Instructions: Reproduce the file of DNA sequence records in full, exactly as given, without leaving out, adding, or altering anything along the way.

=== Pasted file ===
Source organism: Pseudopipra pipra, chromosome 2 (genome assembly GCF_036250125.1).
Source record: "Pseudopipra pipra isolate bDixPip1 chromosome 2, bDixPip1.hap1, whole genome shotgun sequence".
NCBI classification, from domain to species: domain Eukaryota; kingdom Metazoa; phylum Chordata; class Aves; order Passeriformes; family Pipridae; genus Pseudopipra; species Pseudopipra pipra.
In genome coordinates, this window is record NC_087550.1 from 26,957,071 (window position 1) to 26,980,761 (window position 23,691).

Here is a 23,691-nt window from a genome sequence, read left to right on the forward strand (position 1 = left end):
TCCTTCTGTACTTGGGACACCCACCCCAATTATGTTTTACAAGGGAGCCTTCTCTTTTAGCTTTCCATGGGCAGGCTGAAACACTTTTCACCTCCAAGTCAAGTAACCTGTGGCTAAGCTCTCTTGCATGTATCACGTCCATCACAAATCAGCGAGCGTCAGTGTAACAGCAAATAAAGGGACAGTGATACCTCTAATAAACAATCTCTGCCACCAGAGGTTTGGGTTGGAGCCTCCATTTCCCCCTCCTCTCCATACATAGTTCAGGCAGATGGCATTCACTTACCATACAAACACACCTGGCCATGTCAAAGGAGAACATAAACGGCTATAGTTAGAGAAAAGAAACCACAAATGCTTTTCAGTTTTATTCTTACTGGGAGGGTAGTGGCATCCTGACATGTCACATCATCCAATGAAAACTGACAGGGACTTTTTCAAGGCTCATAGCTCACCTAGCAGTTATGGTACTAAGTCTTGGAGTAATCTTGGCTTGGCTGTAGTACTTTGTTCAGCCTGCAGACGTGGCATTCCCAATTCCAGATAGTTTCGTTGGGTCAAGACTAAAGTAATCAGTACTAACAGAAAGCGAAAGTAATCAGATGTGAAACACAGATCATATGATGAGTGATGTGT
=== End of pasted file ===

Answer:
Source organism: Pseudopipra pipra, chromosome 2 (genome assembly GCF_036250125.1).
Source record: "Pseudopipra pipra isolate bDixPip1 chromosome 2, bDixPip1.hap1, whole genome shotgun sequence".
NCBI classification, from domain to species: domain Eukaryota; kingdom Metazoa; phylum Chordata; class Aves; order Passeriformes; family Pipridae; genus Pseudopipra; species Pseudopipra pipra.
In genome coordinates, this window is record NC_087550.1 from 26,957,071 (window position 1) to 26,980,761 (window position 23,691).

Here is a 23,691-nt window from a genome sequence, read left to right on the forward strand (position 1 = left end):
TCCTTCTGTACTTGGGACACCCACCCCAATTATGTTTTACAAGGGAGCCTTCTCTTTTAGCTTTCCATGGGCAGGCTGAAACACTTTTCACCTCCAAGTCAAGTAACCTGTGGCTAAGCTCTCTTGCATGTATCACGTCCATCACAAATCAGCGAGCGTCAGTGTAACAGCAAATAAAGGGACAGTGATACCTCTAATAAACAATCTCTGCCACCAGAGGTTTGGGTTGGAGCCTCCATTTCCCCCTCCTCTCCATACATAGTTCAGGCAGATGGCATTCACTTACCATACAAACACACCTGGCCATGTCAAAGGAGAACATAAACGGCTATAGTTAGAGAAAAGAAACCACAAATGCTTTTCAGTTTTATTCTTACTGGGAGGGTAGTGGCATCCTGACATGTCACATCATCCAATGAAAACTGACAGGGACTTTTTCAAGGCTCATAGCTCACCTAGCAGTTATGGTACTAAGTCTTGGAGTAATCTTGGCTTGGCTGTAGTACTTTGTTCAGCCTGCAGACGTGGCATTCCCAATTCCAGATAGTTTCGTTGGGTCAAGACTAAAGTAATCAGTACTAACAGAAAGCGAAAGTAATCAGATGTGAAACACAGATCATATGATGAGTGATGTGT